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May 01, 2008

Comments

Re the 16 yo's Brazilian waxing: Might you try using the parrot analogy with her?

Your daughter wants to go to Brazil!?!?!?

Uh. I don't get it.

Does she like Bruce Springsteen too?

these aren't all my kids--these are things my friends and I are encountering w/ our teens lately.
LOL re: the parrot analogy...de-feathering of sorts...
And Manic, you so need to get a grip and accept Bruce as your Boss ;-) he he he

This made me laugh. My kids are a teen and tween, my younger sister (by 1 year) has 3 under 5's and while part of me is so happy to have passed the screaming tantrums, sleepless nights and food fads, the other part wonders if I really have it easier now?
It certainly would help a lot if they could be born with an instruction book huh? :o)

Wow, that instruction book would be awfully useful. I think the next best thing to that is other moms. Honestly today I was lamenting to a friend about something one of my teens was going through and she double-whammied back to me with something so similar hers was in the throes of and it was SO reassuring to know they're all pretty much on target for whatever it is they're supposed to be doing, developmentally (and I mean developmentally psychologically!)

Great Post Jenny.

I think that parents have forgotten that our job is not necessarily to prevent our kids (especially our teens) from failing, but instead to be there for them when they do and encourage them to try again (or try something else entirely).

"We don't allow teenagers the chance to make mistakes and learn from them." Well said. As scary as it is to watch our children in pain, isn't it better if they suffer some of these pains while we're around to cushion their landings with some after-mistake comfort?

I see this ahead. I believe this "failure training" has to start early...like now. Letting children fail when the stakes are very low should help train them for bigger decisions. I remember my dad telling me at 16, "honey, we have parented you all we can. You know what is right and wrong. If you ever get into trouble, we will help. We will back up any story you tell to get out of a bad situation, but we are done. DONE." It was a startling amount of power, but he had a good point. By that time I was making my own decisions and now had the freedom to make good ones without doing it only because mom and dad are making me.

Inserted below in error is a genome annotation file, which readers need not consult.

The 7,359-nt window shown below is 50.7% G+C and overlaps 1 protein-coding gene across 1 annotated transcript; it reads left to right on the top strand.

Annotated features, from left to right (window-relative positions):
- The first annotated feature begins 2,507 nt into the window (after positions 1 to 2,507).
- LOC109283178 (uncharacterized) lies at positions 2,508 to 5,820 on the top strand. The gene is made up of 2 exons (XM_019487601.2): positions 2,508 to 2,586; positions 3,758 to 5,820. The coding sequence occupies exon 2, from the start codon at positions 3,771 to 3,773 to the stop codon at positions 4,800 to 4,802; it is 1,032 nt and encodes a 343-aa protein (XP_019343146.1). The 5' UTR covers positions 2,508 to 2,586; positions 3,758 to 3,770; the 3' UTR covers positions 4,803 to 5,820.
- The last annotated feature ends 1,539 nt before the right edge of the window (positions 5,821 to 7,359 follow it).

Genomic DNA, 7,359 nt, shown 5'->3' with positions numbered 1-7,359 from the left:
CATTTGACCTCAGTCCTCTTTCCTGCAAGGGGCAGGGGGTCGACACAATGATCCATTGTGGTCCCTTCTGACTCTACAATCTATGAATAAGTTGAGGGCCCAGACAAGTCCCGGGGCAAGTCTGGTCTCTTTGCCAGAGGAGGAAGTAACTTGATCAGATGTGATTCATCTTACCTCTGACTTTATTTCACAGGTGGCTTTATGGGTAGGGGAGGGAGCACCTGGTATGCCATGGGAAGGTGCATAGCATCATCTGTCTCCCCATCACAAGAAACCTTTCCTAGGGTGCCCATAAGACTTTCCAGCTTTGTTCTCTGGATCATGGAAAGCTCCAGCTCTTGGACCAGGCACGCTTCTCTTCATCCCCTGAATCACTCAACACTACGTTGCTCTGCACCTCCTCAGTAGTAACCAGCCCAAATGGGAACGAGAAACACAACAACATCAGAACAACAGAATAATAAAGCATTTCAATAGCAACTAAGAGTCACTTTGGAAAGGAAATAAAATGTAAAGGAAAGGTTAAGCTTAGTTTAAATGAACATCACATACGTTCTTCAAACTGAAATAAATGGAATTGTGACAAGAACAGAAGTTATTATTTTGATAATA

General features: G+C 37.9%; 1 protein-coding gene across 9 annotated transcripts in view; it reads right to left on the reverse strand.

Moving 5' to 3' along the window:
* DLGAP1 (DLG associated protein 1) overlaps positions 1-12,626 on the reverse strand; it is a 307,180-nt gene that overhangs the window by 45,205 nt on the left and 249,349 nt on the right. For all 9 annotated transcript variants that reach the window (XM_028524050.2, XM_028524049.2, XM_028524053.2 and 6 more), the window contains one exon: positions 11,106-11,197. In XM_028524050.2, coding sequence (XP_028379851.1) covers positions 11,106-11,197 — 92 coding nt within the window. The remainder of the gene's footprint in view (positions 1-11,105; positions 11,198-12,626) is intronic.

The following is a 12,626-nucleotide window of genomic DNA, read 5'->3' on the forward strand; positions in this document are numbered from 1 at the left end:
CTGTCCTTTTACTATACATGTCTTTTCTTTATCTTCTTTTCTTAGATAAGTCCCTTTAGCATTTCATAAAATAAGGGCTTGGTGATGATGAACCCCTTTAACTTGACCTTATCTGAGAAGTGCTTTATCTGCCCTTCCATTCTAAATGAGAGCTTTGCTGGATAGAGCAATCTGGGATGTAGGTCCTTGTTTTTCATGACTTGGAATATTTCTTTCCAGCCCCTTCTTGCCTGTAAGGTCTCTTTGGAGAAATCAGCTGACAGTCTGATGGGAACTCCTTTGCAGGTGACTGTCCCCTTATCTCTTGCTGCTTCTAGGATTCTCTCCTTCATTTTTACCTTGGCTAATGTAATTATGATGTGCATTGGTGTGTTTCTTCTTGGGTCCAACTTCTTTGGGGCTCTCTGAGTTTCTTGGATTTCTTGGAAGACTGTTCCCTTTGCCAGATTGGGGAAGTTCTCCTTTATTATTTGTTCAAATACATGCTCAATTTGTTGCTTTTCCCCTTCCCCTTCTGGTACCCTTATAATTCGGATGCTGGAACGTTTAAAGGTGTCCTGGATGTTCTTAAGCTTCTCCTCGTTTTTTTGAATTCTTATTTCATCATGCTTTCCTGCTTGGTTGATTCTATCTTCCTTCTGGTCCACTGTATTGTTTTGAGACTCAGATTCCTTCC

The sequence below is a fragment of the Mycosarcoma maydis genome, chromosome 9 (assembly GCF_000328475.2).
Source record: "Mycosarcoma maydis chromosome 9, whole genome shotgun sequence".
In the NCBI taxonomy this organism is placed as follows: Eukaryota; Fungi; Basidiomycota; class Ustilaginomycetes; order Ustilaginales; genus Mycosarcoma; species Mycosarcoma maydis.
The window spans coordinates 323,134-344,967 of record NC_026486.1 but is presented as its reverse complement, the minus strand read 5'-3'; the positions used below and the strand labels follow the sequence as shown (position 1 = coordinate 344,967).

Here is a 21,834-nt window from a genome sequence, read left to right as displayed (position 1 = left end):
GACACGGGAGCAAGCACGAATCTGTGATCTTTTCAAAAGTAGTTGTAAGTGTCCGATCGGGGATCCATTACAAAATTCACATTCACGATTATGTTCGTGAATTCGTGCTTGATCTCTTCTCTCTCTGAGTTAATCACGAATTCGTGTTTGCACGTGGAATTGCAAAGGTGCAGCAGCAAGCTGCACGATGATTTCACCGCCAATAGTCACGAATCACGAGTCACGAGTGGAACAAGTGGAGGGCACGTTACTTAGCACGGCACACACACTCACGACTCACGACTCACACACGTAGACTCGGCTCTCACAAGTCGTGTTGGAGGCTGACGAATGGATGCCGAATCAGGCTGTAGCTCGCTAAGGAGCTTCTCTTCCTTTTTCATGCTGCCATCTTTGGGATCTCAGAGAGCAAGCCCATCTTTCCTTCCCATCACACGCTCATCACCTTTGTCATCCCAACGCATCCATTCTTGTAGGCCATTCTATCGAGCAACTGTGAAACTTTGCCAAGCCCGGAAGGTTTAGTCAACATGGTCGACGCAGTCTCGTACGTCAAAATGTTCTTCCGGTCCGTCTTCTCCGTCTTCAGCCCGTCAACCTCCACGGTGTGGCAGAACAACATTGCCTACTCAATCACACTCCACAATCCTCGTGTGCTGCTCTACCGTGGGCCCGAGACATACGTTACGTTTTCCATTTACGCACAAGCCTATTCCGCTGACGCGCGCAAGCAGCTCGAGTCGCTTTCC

Hi, I think I have taken over the blog. Alot to think about. Great post...my future with 3 teenage boys has me up at night...

So insightful. It certainly puts my problems with spilt milk and tantrums into perspective. Thanks for enlightening some of us undergraduate mothers.

We do send them out sorely unprepared for real life. But what is the alternative when as you said letting them fail in this day and age can have some bigger than anticipated consequences. I agree with HRH above that at some point they need to make their own decisions (even about Brazilians) and have us there as a safety net.

The bigger the child the bigger the problem and the grayer the hair gets. And please, forget the M & Ms go straight for the hard liquor.

As always, you've caused me to hyperventilate, sigh, and laugh all in the same post.

I'd be rich if I had a dollar for every time I've said to my kids, "By the time I was your age, I ..." and yet, whose fault is that? Oops.

I love, love, love the flight-feathers analogy. And I agree, 100%.

The local school board here is considering eliminating free periods for high school kids, so as to keep them at school all day and reduce the possibility that they wander around the city for 70 minutes during the day ...

Grades nine and ten have full schedules, with no room for spares, so we're only talking about grades 11 and 12, kids who, in a year or two, are going to go off to college -- and we don't think they're ready for an hour's unsupervised time???

ARGH. When are they supposed to learn to handle this vast responsibility, then?

As other commenters have said, "failure training" starts early and gets more complex/risky as they grow. Far better they start to step out while still under the parental roof, with us there as their safety net.

thanks everyone for your comments! And I do think it's time to hit up the hard stuff, to hell with the M&M's ;-)

In the meantime I read such an interesting letter to the editor in the Washington Post about all of these uber-scary-ultra-perfect-over-achieving teens --the ones who populate the Ivy League schools, etc. This woman went through Princeton and is now at Yale Law and her point was that while these kids are all the scariest most perfect people on the face of the earth, at the end of the day, a lot of them aren't particularly NICE people. I found that interesting. I'm really happy to have really nice kids whose company I greatly enjoy. The rest is icing on the cake, you know?

What about the happiness study in the NY Times sometime last fall, which found that parents of teens were the unhappiest people of all? I talk about it in this post

I strongly recommend to anyone reading this and nodding to read these books:

The Price of Privilege
The Blessing of a Skinned Knee

You can read my revhttps://www.typepad.com/t/app/weblog/post?__mode=edit_entry&id=14694890&blog_id=498530iews of them here:

https://www.liveandletdi.com/my_weblog/2007/06/the_price_of_pr.html

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